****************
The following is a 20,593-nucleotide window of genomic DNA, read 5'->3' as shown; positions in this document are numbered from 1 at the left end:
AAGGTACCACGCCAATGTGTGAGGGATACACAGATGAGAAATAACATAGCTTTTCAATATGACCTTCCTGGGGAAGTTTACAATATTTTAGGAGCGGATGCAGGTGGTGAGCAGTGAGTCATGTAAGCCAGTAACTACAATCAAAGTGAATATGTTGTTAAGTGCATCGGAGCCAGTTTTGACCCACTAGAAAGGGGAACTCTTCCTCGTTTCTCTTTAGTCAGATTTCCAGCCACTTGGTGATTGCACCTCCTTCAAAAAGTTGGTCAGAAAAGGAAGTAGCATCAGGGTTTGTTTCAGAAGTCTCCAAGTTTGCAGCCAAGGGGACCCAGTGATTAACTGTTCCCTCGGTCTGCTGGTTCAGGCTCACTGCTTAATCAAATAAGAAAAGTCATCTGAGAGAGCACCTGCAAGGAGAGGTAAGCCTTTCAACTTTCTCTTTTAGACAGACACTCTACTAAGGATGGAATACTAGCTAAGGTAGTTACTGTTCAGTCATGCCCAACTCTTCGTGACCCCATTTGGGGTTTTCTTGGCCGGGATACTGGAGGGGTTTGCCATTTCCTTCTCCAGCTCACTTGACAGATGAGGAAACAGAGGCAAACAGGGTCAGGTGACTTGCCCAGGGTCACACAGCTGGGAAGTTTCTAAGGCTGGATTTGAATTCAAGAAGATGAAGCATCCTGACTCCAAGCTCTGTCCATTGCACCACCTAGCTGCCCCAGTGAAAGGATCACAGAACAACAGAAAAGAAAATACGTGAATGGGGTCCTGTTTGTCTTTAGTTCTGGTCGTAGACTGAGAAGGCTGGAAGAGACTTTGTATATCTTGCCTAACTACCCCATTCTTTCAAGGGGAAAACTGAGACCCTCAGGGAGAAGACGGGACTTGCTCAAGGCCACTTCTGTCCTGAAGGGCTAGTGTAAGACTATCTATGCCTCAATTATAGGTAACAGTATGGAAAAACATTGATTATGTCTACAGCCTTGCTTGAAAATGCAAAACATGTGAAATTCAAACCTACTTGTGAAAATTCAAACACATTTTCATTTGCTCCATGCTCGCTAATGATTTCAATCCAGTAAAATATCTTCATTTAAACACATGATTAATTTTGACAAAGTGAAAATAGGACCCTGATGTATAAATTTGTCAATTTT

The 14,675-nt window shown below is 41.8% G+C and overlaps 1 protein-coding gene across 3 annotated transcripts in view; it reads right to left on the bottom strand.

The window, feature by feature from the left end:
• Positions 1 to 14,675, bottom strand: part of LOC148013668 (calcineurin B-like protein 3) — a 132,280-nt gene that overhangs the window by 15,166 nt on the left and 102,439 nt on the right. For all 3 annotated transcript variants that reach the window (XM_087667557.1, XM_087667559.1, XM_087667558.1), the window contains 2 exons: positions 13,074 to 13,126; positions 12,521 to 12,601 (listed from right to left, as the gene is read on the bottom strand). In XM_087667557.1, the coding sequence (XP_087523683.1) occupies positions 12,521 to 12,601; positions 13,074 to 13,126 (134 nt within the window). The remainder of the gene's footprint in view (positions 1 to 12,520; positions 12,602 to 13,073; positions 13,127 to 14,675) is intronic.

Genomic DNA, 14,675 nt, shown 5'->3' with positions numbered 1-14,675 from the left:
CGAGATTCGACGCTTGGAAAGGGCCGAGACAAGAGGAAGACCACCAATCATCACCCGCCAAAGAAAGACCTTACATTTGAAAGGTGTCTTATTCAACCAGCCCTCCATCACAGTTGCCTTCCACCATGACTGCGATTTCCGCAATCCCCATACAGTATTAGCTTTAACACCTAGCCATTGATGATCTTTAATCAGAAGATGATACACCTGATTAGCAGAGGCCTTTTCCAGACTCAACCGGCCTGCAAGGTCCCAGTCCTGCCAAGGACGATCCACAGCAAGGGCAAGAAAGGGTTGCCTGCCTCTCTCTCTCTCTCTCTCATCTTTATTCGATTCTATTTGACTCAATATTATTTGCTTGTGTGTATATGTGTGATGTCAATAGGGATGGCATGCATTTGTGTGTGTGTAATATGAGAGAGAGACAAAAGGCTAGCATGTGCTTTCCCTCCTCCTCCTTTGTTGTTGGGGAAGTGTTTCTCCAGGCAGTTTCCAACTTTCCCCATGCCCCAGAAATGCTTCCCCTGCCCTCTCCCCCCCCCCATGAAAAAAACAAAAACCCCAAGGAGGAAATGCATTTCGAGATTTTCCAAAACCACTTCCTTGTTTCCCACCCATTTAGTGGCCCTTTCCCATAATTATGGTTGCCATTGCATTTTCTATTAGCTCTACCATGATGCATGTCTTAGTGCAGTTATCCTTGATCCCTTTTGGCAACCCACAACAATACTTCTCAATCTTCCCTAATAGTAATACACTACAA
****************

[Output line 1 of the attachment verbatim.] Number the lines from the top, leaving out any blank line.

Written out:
The following is a 20,593-nucleotide window of genomic DNA, read 5'->3' as shown; positions in this document are numbered from 1 at the left end: